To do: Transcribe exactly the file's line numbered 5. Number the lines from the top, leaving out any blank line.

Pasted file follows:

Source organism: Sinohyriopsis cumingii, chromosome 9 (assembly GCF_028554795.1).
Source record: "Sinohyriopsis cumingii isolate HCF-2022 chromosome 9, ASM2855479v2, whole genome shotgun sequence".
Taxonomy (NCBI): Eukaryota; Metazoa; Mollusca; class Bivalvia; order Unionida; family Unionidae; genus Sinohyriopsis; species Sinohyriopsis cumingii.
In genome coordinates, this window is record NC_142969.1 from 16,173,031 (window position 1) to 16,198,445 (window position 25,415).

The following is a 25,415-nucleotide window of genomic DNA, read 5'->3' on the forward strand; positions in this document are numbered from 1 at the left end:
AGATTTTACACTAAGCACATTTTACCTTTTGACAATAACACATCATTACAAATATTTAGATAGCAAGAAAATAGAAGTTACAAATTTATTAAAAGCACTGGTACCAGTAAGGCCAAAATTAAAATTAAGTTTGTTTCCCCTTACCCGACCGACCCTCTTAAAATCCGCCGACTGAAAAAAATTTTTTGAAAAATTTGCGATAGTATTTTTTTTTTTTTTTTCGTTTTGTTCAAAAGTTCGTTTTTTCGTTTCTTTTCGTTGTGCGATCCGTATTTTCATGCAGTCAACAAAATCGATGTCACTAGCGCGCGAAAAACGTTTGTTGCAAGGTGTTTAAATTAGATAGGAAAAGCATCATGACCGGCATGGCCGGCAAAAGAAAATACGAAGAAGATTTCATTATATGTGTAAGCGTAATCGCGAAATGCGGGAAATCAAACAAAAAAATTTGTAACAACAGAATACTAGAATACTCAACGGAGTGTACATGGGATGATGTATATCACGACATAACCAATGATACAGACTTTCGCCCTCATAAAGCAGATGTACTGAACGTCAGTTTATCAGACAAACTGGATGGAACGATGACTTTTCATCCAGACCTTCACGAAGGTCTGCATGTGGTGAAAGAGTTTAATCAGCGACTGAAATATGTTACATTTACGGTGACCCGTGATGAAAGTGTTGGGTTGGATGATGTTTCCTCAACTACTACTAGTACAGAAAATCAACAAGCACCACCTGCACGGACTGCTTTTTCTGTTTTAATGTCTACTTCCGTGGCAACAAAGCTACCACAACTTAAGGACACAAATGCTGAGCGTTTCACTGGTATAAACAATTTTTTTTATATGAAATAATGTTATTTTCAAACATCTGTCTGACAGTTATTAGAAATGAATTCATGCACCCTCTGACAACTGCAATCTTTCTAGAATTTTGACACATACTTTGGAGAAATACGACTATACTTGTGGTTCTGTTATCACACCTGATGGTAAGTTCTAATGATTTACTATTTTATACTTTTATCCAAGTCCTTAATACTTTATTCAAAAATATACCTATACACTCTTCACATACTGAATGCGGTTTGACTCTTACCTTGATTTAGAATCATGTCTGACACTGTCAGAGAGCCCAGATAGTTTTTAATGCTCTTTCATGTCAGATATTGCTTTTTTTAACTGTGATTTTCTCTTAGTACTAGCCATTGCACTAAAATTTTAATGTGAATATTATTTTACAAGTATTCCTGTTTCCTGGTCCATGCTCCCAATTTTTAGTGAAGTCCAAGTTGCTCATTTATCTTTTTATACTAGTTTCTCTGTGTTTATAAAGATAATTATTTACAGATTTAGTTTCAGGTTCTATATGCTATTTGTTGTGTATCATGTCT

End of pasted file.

The following is a 25,415-nucleotide window of genomic DNA, read 5'->3' on the forward strand; positions in this document are numbered from 1 at the left end: